Ms. Bixby's Last Day Summary & Study Guide

John David Anderson
This Study Guide consists of approximately 39 pages of chapter summaries, quotes, character analysis, themes, and more - everything you need to sharpen your knowledge of Ms. Bixby's Last Day.
This section contains 686 words
(approx. 2 pages at 400 words per page)
Buy the Ms. Bixby's Last Day Study Guide

Ms. Bixby's Last Day Summary & Study Guide Description

Ms. Bixby's Last Day Summary & Study Guide includes comprehensive information and analysis to help you understand the book. This study guide contains the following sections:

This detailed literature summary also contains Quotes and a Free Quiz on Ms. Bixby's Last Day by John David Anderson.

NOTE: The following version of this book was used to create this study guide: Anderson, John David. Ms. Bixby’s Last Day. Walden Pond Press. 2016.

Ms. Bixby’s Last Day is a children’s novel by John David Anderson in which sixth-grade best friends Topher, Steve, and Brand learn their favorite teacher, Ms. Bixby, has cancer. The narrative is related from the first-person perspectives of these three protagonists with shifts in perspective from chapter to chapter.

The boys intend to make Ms. Bixby’s last day teaching as memorable as possible. When the novel begins, Topher, Steve, and Brand are enjoying their year though summer is approaching. The creative Topher, the brilliant Steve, and the dedicated Brand have enjoyed their years because of Ms. Maggie Bixby, a 35-year-old teacher who is patient, kind, and incredibly wise. The boys are stunned when, in May, she announces she has pancreatic cancer and the following Friday will be her last day teaching for the year. Ms. Bixby declares she will beat the cancer and come back. The three boys are not happy about Ms. Bixby leaving, but desperately want her to get better.

As the following week begins, Principal McNair announces that Ms. Bixby will not be finishing out her last week. Topher, Steve, and Brand later overhear teachers talking about how Ms. Bixby is already undergoing rigorous treatment, and that she will be flown to Boston on Saturday to continue because she has family there. The three boys are stunned because they have so badly wanted to say goodbye and to say thank you. Ms. Bixby has touched each of their lives in important ways. She has helped Topher, whose parents work all the time, and who is an artist, to know that somebody will always notice him. She has helped Steve, who is very rational and scientific, to appreciate mystery and believing in things not seen. She has given Brand, whose father is disabled and refuses to try to get better, an outlet from being an adult by taking him grocery shopping on Friday evenings so Brand does not have to walk.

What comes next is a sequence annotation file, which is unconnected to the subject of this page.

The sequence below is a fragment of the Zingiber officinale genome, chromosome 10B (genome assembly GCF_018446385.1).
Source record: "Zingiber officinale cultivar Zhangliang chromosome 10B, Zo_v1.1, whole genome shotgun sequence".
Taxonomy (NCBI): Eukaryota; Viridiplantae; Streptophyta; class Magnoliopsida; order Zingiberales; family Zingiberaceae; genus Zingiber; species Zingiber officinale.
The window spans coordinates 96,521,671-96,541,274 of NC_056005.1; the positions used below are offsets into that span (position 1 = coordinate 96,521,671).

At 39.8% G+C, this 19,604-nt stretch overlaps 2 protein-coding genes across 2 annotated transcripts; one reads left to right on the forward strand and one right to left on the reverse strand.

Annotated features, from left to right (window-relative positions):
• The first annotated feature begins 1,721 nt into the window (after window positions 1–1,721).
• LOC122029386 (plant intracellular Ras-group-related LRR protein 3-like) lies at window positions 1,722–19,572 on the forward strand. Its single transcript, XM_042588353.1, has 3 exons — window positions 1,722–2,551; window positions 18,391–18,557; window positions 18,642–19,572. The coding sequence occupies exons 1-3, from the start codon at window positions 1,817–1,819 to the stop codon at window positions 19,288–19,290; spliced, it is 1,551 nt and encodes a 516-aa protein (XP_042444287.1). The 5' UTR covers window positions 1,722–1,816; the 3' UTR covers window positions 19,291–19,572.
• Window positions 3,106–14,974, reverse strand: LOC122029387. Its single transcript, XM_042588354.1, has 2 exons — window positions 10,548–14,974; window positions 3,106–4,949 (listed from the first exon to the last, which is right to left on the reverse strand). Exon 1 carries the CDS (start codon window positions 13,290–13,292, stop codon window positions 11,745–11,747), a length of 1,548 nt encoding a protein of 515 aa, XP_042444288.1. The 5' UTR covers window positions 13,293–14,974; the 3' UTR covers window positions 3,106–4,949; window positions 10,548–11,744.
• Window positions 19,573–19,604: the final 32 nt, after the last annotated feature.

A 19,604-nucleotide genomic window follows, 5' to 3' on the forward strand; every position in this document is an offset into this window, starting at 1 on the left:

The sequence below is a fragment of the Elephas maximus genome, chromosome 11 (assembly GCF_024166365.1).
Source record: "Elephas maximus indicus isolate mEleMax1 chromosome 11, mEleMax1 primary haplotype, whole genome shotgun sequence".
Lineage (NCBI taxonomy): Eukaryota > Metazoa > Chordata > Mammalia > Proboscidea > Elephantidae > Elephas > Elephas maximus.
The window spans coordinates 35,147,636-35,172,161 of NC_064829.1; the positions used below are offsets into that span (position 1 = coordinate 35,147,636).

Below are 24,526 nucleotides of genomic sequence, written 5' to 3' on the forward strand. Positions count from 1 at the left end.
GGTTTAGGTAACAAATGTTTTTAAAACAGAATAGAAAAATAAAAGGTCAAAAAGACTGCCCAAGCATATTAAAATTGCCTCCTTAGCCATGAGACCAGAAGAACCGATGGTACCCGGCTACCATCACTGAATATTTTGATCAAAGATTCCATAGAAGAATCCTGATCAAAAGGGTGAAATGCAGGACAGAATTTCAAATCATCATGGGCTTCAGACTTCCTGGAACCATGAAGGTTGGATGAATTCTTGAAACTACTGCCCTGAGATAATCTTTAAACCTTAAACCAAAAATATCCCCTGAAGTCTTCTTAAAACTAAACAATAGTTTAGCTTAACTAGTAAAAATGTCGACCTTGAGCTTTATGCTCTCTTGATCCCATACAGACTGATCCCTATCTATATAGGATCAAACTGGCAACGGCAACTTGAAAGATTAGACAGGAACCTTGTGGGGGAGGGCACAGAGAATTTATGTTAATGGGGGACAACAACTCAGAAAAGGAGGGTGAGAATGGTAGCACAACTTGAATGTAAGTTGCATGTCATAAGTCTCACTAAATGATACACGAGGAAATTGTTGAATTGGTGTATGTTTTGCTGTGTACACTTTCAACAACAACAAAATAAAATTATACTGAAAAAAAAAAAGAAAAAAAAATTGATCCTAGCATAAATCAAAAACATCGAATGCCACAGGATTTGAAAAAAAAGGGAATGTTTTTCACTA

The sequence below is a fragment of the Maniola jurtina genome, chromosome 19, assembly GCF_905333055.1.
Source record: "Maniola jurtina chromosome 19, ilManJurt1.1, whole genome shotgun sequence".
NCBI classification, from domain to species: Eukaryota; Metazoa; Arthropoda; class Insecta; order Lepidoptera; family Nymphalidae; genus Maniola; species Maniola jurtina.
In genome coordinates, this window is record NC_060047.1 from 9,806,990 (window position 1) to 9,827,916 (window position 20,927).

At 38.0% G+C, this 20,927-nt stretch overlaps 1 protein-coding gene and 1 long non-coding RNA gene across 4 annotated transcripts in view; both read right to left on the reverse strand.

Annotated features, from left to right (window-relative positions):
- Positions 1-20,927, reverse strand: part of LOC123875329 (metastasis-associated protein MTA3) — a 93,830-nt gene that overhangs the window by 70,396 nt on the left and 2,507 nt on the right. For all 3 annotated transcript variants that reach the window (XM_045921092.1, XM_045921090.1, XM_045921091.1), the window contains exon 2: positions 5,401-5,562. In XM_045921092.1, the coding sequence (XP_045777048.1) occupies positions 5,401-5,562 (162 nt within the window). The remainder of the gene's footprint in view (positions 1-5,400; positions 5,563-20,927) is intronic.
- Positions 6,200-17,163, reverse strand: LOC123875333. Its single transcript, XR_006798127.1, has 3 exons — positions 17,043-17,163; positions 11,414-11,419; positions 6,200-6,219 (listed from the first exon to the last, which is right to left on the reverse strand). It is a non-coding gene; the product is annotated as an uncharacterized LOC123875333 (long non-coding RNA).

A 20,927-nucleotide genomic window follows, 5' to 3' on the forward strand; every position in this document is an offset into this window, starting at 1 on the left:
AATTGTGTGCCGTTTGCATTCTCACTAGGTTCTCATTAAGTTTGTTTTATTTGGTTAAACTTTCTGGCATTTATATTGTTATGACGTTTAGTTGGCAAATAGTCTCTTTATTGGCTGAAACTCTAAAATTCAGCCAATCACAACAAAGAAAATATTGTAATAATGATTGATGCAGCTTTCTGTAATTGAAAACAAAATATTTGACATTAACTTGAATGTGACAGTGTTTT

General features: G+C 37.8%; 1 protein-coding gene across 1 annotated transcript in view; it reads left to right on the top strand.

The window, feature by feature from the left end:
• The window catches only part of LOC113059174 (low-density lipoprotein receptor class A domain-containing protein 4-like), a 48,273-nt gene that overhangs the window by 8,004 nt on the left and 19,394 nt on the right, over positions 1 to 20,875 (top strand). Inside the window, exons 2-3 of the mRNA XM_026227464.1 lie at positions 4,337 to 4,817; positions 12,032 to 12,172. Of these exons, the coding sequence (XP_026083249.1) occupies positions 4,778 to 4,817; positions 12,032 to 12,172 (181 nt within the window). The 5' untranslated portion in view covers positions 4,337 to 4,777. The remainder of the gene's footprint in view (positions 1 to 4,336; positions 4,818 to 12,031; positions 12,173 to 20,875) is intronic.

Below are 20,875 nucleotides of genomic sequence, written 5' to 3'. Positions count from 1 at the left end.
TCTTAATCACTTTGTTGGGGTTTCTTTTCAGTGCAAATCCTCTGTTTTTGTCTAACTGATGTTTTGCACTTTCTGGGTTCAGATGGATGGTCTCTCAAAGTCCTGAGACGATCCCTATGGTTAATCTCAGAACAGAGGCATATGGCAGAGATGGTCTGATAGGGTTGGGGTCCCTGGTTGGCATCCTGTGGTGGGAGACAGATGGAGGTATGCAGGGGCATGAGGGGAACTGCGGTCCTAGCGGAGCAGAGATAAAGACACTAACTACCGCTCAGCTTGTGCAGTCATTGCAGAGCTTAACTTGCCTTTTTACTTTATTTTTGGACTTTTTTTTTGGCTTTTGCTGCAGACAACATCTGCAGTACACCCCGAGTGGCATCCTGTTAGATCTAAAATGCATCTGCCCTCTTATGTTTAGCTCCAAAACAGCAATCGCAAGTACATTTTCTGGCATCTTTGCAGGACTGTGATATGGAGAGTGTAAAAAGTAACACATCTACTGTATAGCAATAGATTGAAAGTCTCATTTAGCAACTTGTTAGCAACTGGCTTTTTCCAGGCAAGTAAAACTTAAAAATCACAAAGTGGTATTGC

Brand also carries a secret about Ms. Bixby that no one else knows. One night, when she brought him home from the grocery store, they found Brand’s dad unconscious on the porch, having fallen with his walker. Ms. Bixby then drove them to the hospital where she encouraged him to confront his issues in life head on, rather than running away. Now in the present Brand decides that even though Ms. Bixby is in the hospital, they will still give her a perfect final day. Topher quickly agrees, and the cautious Steve reluctantly agrees. The boys skip school on Friday, and through a series of misadventures and mishaps, manage to procure a cheesecake, McDonald’s fries, a copy of The Hobbit, and Jack Daniels whiskey. Their adventures lead to a confrontation with a man who has robbed them, support for Steve in confronting his older and critical sister, and with each of the protagonists confronting the idea that life changes and changes cannot be stopped.

When the boys arrive at the hospital, Ms. Bixby is surprised but happy to see them. She enjoys the fries and the cheesecake, but saves the Jack Daniels for later. As she did in class, she now reads aloud to the boys from The Hobbit, and then thanks them for what they have done for her. She tells them they have given her a better last day than she could have hoped for. She then heads off to another round of treatment. Brand comes to realize that ultimately, it is not last days that matter most, but the days before because they stay with you the longest and stand out clearest – such as when Ms. Bixby gave him rides to the grocery store. In the Epilogue, the novel shifts back in time to January when Ms. Bixby had her students write about what their perfect last day would be like, at which time she shared her own – consisting of cheesecake, McDonald’s fries, and wine.

Read more from the Study Guide

This section contains 686 words
(approx. 2 pages at 400 words per page)
Buy the Ms. Bixby's Last Day Study Guide
Ms. Bixby's Last Day from BookRags. (c)2022 BookRags, Inc. All rights reserved.